America’s first Christmas was a white one — very, very white.
David McCullough, in his book “1776,” describes the weather as “driving rain, sleet, snow, and violent hail,” as George Washington and 2,400 American troops marched from McKonkey’s Ferry, crossed the icy Delaware River to meet the Hessian garrison in Trenton, N.J.
As Washington himself said in his letter to Congress describing that Christmas and the following day’s battle, “The Evening of the 25th I ordered the Troops intended for this Service to parade back of McKonkey’s Ferry, that they might begin to pass as soon as it grew dark, imagining we should be able to throw them all over, with the necessary Artillery, by 12 O’Clock, and that we might easily arrive at Trenton by five in the Morning, the distance being about nine Miles. But the Quantity of Ice, made that Night, impeded the passage of the Boats so much, that it was three O’Clock before the Artillery could all get over, and near four, before the Troops took up their line of march.
“This made me despair of surprising the Town, as I well knew we could not reach it before the day was fairly broke, but as I was certain there was no making a Retreat without being discovered, and harassed on repassing the River, I determined to push on at all Events. I form’d my detachments into two divisions one to March by the lower or River Road, the other by the upper or Pennington Road. As the Divisions had nearly the same distance to March, I ordered each of them, immediately upon forcing the out Guards, to push directly into the Town, that they might charge the Enemy before they had time to form. The upper Division arrived at the Enemys advanced post, exactly at Eight O’Clock, and in three Minutes after, I found, from the fire on the lower Road that, that Division had also got up. The out Guards made but small Opposition, tho’ for their Numbers, they behaved very well, keeping up a constant retreating fire from behind Houses. We presently saw
their main Body formed, but from their Motions, they seemed undetermined how to act. …”
McCullough describes how two columns converged on the town as Washington moved to high ground to observe and prepare to give orders. Though on their feet all night — wet, cold and weapons soaked — the soldiers charged. As the Hessians formed to counterattack, Washington’s artillery fired with deadly effect.
Though some claimed the Hessains were surprised because they were hungover from Christmas festivites, McCollough says no evidence of this exists in the historic record.
When the Hessians retreated into side streets they were meet by charging Americans with fixed bayonets. The Hessains rolled out a cannon only to have the Americans capture it and turn it on them.
The German mercenaries retreated into an orchard.
Washington describes what then happened, ““Finding from our disposition that they were surrounded, and that they must inevitably be cut to pieces if they made any further Resistance, they agreed to lay down their Arms. The Number, that submitted in this manner, was 23 Officers and 886 Men. Col Rall. the commanding Officer with seven others were found wounded in the Town. I dont exactly know how many they had killed, but I fancy not above twenty or thirty, as they never made any regular Stand. Our loss is very trifling indeed, only two Officers and one or two privates wounded.”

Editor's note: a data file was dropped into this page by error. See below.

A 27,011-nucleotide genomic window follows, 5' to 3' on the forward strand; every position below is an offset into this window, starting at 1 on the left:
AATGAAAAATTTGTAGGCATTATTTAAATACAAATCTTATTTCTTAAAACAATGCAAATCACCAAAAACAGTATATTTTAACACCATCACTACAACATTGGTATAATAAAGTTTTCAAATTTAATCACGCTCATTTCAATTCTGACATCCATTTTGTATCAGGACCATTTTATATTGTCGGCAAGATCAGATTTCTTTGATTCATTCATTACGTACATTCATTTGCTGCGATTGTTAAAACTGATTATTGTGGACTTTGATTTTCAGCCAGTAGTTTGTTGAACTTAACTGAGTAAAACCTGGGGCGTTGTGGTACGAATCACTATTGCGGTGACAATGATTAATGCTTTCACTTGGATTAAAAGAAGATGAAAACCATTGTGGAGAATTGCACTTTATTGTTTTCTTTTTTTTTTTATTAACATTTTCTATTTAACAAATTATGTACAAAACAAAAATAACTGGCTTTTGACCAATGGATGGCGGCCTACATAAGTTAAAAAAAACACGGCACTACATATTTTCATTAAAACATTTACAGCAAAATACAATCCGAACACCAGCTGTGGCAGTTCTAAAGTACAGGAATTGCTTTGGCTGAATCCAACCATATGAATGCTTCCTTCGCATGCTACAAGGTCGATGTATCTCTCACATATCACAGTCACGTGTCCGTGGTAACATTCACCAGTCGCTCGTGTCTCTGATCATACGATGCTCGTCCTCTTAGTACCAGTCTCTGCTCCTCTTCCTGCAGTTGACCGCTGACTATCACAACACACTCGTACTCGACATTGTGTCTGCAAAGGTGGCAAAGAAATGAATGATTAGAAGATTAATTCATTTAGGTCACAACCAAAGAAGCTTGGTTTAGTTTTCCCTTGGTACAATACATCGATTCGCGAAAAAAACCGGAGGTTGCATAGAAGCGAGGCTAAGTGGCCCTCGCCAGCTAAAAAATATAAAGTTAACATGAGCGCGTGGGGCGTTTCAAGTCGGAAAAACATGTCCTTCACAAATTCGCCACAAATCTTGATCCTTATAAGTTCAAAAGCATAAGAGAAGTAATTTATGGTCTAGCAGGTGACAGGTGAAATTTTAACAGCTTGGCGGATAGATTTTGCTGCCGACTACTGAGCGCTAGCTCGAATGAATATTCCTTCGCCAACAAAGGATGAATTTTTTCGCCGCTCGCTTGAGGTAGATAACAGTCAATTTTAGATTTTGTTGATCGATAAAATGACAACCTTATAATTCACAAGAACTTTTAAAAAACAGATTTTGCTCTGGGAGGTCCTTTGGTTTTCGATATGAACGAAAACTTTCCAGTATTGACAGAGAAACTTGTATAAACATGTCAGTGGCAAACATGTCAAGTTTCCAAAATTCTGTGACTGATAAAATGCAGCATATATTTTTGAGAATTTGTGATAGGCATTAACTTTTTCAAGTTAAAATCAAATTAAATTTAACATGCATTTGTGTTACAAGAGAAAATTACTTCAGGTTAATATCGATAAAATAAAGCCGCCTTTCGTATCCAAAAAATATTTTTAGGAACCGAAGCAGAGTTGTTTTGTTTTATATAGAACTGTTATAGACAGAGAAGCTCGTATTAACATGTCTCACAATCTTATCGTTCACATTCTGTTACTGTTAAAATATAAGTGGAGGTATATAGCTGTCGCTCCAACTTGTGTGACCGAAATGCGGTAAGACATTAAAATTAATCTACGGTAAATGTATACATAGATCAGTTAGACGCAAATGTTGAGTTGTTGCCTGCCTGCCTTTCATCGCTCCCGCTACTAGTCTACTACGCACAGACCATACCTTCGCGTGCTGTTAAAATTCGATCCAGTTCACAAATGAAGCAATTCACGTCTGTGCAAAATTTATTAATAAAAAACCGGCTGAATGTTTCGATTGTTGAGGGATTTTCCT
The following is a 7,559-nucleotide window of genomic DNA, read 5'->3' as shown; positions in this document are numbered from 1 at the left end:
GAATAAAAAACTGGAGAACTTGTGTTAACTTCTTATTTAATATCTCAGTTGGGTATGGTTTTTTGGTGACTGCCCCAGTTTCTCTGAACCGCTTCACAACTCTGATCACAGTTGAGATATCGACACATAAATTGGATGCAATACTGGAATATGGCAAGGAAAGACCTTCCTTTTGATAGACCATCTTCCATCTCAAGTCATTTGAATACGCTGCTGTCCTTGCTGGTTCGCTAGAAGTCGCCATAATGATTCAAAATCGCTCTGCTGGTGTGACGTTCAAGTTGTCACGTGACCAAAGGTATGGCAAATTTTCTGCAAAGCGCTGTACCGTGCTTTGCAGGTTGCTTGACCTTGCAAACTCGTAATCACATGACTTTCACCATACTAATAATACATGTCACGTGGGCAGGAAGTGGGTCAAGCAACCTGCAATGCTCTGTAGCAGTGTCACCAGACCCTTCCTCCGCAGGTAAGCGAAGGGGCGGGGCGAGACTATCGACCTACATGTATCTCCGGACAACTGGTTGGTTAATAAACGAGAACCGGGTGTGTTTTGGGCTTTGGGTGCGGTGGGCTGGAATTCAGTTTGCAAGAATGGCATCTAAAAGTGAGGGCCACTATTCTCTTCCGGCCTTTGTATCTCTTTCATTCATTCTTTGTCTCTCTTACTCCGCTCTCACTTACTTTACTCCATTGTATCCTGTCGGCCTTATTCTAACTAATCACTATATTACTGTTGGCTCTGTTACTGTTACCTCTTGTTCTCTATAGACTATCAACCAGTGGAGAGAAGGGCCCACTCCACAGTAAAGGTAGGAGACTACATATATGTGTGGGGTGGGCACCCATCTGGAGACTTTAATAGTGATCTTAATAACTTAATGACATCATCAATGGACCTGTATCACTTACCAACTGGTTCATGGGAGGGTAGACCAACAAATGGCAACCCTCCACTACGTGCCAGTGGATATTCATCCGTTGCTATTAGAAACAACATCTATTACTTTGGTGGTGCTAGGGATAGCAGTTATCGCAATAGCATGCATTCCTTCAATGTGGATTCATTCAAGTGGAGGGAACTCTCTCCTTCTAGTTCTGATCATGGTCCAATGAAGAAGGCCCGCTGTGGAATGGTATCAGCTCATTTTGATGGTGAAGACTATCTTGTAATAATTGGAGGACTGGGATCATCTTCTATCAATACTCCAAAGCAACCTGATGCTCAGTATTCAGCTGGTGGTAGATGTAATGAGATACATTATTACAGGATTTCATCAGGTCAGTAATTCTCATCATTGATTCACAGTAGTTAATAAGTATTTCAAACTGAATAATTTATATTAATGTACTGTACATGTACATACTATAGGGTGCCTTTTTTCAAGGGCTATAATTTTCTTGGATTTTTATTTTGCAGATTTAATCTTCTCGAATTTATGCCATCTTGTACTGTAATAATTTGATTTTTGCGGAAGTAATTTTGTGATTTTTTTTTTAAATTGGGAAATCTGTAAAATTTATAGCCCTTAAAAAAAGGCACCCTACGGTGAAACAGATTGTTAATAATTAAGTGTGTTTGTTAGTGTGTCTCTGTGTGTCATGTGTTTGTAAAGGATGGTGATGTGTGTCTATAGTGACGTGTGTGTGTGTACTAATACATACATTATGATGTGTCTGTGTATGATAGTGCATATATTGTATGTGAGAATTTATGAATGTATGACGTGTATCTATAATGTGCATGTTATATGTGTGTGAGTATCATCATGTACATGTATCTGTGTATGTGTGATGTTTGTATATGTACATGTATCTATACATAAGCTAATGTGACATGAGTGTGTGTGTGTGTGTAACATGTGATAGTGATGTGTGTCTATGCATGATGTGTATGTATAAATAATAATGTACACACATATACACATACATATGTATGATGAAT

The battle lasted 45 minutes. According to McCullough, the only American soldiers who died in the assault were two who died in the Christmas night crossing, frozen to death.
Washington said of his soldiers, “In justice to the Officers and Men, I must add, that their Behaviour upon this Occasion, reflects the highest honor upon them. The difficulty of passing the River in a very severe Night, and their march thro’ a violent Storm of Snow and Hail, did not in the least abate their Ardour. But when they came to the Charge, each seemed to vie with the other in pressing forward, and were I to give a preference to any particular Corps, I should do great injustice to the others.”
McCullough says when the battle was over a number of soldiers reportedly broke into the Hessian rum supply and “got roaring drunk.” Rum — the original antifreeze.
John Hancock later said of the Battle of Trenton, which may have been the turning point in the Revolution, in a letter Washington, “Considering the unfavorable temper of the men, broken by fatigue and ill fortune, the happy event of the expedition appears the more extraordinary. But troops properly inspired, and animated by a just confidence in their leader, will often exceed expectation, or the limits of probability.”
Here are excepts from a letter Barack Obama sent on Christmas Eve:
This time of year, Americans around the country are taking the time to exchange heartfelt messages with friends and loved ones, reflecting on the past year. …
The reforms that we fought long and hard for are not talking points.
And their effects don’t change based on the whims of politicians in Washington. They are achievements that have a real and meaningful impact on the lives of Americans around the country. They are achievements that would not have been possible without you. …
In the coming days, as we gather with our loved ones at dinner tables around the nation, let’s pass them on. Let’s celebrate the spirit of service and responsibility that brought them to fruition. And let’s steady ourselves with the resolve to continue pressing forward.
Because the coming year will hold new challenges — battles that have yet to be fought, and stories of progress that have yet to be written. …
Happy holidays, and God bless,